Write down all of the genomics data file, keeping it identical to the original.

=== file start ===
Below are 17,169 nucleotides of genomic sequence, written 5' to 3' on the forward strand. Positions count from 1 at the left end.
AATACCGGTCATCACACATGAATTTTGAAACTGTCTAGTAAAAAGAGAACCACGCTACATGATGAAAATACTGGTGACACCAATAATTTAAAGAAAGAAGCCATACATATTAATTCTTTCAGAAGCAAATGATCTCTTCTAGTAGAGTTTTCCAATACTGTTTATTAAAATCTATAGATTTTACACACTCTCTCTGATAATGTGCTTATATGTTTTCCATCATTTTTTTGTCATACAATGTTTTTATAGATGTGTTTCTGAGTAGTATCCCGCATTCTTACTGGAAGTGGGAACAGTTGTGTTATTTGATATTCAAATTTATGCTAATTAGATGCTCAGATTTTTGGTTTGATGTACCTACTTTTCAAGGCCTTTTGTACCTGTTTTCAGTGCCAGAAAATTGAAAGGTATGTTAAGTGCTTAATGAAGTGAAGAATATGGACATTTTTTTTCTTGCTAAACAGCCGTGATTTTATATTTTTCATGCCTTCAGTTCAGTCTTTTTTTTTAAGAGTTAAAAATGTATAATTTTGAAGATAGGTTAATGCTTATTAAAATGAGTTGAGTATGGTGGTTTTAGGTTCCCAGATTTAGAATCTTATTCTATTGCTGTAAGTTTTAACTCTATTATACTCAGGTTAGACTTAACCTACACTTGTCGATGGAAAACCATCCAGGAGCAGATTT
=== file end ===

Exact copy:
Below are 17,169 nucleotides of genomic sequence, written 5' to 3' on the forward strand. Positions count from 1 at the left end.
AATACCGGTCATCACACATGAATTTTGAAACTGTCTAGTAAAAAGAGAACCACGCTACATGATGAAAATACTGGTGACACCAATAATTTAAAGAAAGAAGCCATACATATTAATTCTTTCAGAAGCAAATGATCTCTTCTAGTAGAGTTTTCCAATACTGTTTATTAAAATCTATAGATTTTACACACTCTCTCTGATAATGTGCTTATATGTTTTCCATCATTTTTTTGTCATACAATGTTTTTATAGATGTGTTTCTGAGTAGTATCCCGCATTCTTACTGGAAGTGGGAACAGTTGTGTTATTTGATATTCAAATTTATGCTAATTAGATGCTCAGATTTTTGGTTTGATGTACCTACTTTTCAAGGCCTTTTGTACCTGTTTTCAGTGCCAGAAAATTGAAAGGTATGTTAAGTGCTTAATGAAGTGAAGAATATGGACATTTTTTTTCTTGCTAAACAGCCGTGATTTTATATTTTTCATGCCTTCAGTTCAGTCTTTTTTTTTAAGAGTTAAAAATGTATAATTTTGAAGATAGGTTAATGCTTATTAAAATGAGTTGAGTATGGTGGTTTTAGGTTCCCAGATTTAGAATCTTATTCTATTGCTGTAAGTTTTAACTCTATTATACTCAGGTTAGACTTAACCTACACTTGTCGATGGAAAACCATCCAGGAGCAGATTT